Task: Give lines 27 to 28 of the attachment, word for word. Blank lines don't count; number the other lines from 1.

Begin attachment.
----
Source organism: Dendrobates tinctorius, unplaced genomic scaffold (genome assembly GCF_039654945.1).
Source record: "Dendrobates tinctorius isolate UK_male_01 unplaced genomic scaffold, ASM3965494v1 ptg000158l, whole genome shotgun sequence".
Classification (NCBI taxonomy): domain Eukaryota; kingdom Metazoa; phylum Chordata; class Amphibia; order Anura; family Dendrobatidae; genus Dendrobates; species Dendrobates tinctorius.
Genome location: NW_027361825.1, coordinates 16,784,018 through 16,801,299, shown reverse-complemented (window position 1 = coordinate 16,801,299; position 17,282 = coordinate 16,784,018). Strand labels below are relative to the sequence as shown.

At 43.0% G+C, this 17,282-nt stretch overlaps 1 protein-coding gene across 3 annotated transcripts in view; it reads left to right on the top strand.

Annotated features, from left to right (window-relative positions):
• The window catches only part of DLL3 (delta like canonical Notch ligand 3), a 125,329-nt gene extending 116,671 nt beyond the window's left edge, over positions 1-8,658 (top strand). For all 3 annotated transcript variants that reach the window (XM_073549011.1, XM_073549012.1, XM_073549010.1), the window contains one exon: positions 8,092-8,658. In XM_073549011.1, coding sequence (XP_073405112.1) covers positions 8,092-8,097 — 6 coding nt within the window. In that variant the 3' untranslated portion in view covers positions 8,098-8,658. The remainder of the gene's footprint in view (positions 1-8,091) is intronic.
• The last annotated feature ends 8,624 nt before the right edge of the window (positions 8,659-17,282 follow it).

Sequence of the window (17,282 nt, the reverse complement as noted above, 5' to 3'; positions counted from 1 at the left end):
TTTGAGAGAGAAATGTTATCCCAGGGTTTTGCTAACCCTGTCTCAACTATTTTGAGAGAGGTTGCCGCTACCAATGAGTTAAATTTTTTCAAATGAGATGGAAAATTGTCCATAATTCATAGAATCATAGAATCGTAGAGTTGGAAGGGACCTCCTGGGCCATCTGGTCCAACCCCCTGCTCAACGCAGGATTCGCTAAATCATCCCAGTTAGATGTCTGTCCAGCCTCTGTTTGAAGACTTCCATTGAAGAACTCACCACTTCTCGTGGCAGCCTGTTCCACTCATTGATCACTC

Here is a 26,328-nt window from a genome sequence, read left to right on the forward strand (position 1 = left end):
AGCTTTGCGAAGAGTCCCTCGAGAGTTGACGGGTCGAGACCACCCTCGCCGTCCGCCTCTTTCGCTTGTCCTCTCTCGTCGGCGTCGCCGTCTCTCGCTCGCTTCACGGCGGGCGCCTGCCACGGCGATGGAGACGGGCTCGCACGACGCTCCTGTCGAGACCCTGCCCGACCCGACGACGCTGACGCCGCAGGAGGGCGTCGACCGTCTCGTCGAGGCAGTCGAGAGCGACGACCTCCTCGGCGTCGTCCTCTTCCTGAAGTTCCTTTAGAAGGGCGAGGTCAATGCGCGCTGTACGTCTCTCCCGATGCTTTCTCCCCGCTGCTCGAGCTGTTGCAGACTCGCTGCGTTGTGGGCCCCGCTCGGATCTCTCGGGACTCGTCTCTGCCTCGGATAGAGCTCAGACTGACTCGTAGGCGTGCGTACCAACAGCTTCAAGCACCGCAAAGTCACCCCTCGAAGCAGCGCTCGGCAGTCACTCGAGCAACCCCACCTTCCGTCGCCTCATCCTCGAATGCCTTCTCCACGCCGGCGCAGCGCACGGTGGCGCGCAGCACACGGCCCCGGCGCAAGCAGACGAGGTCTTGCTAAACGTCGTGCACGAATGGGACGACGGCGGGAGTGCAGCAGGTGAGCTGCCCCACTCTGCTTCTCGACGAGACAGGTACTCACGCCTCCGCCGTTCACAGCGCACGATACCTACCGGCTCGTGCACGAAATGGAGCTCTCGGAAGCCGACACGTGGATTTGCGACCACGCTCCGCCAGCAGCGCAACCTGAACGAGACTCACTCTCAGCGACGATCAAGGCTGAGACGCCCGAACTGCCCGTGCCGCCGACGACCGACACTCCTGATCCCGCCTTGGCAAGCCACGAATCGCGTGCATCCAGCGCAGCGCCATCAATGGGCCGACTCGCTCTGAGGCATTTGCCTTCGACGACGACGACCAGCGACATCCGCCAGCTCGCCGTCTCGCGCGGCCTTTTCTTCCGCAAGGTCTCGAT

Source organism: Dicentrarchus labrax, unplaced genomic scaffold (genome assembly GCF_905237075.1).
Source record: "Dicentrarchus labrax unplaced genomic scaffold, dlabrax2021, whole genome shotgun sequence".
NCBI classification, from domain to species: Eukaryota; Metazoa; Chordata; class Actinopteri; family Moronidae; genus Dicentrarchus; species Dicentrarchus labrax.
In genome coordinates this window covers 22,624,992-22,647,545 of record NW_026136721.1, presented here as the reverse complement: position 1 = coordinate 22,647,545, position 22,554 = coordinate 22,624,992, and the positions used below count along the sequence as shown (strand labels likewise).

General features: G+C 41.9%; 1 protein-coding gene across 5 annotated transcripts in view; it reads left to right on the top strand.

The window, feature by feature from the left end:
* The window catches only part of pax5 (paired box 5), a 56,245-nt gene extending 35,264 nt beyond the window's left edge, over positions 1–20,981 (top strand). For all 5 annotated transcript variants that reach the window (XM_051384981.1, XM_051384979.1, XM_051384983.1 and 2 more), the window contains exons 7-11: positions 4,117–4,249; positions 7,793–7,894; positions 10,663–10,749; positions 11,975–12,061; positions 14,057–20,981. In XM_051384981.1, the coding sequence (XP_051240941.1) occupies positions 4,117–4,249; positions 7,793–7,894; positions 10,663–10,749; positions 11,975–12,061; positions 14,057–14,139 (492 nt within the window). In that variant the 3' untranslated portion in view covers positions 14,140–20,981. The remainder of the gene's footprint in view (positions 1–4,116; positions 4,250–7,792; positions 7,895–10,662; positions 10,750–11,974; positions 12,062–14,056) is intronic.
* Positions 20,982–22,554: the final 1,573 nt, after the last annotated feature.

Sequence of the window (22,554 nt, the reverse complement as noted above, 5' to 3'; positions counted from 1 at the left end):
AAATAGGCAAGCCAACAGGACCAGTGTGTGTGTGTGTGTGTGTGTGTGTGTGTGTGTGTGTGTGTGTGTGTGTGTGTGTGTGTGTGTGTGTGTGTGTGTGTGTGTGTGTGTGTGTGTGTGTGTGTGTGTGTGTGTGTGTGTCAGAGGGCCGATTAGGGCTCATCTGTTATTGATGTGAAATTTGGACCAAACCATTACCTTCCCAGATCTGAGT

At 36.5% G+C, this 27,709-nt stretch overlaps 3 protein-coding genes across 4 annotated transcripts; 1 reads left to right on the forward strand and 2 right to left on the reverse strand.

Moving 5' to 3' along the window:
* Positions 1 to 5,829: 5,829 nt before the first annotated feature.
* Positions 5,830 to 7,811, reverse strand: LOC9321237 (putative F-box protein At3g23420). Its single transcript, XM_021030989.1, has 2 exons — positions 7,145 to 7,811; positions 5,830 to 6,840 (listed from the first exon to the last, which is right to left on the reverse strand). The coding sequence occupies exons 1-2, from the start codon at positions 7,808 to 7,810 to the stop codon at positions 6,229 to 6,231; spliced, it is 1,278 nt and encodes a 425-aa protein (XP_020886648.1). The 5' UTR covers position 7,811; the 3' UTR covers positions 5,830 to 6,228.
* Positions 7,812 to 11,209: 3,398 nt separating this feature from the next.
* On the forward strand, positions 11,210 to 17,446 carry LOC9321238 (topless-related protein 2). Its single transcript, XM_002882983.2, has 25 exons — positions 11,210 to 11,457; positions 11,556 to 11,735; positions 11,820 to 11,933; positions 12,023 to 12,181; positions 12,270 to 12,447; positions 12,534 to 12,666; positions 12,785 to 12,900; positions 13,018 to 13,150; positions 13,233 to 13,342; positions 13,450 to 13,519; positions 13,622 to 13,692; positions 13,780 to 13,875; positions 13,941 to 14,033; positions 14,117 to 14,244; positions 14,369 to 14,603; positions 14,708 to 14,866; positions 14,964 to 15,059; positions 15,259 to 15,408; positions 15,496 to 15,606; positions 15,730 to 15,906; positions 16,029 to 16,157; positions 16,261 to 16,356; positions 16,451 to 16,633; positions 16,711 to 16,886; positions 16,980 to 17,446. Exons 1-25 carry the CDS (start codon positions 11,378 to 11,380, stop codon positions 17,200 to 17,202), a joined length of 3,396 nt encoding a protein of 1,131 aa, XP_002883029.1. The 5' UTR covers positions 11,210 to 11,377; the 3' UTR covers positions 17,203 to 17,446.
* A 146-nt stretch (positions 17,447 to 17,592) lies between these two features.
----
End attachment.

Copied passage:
* Positions 7,812 to 11,209: 3,398 nt separating this feature from the next.
* On the forward strand, positions 11,210 to 17,446 carry LOC9321238 (topless-related protein 2). Its single transcript, XM_002882983.2, has 25 exons — positions 11,210 to 11,457; positions 11,556 to 11,735; positions 11,820 to 11,933; positions 12,023 to 12,181; positions 12,270 to 12,447; positions 12,534 to 12,666; positions 12,785 to 12,900; positions 13,018 to 13,150; positions 13,233 to 13,342; positions 13,450 to 13,519; positions 13,622 to 13,692; positions 13,780 to 13,875; positions 13,941 to 14,033; positions 14,117 to 14,244; positions 14,369 to 14,603; positions 14,708 to 14,866; positions 14,964 to 15,059; positions 15,259 to 15,408; positions 15,496 to 15,606; positions 15,730 to 15,906; positions 16,029 to 16,157; positions 16,261 to 16,356; positions 16,451 to 16,633; positions 16,711 to 16,886; positions 16,980 to 17,446. Exons 1-25 carry the CDS (start codon positions 11,378 to 11,380, stop codon positions 17,200 to 17,202), a joined length of 3,396 nt encoding a protein of 1,131 aa, XP_002883029.1. The 5' UTR covers positions 11,210 to 11,377; the 3' UTR covers positions 17,203 to 17,446.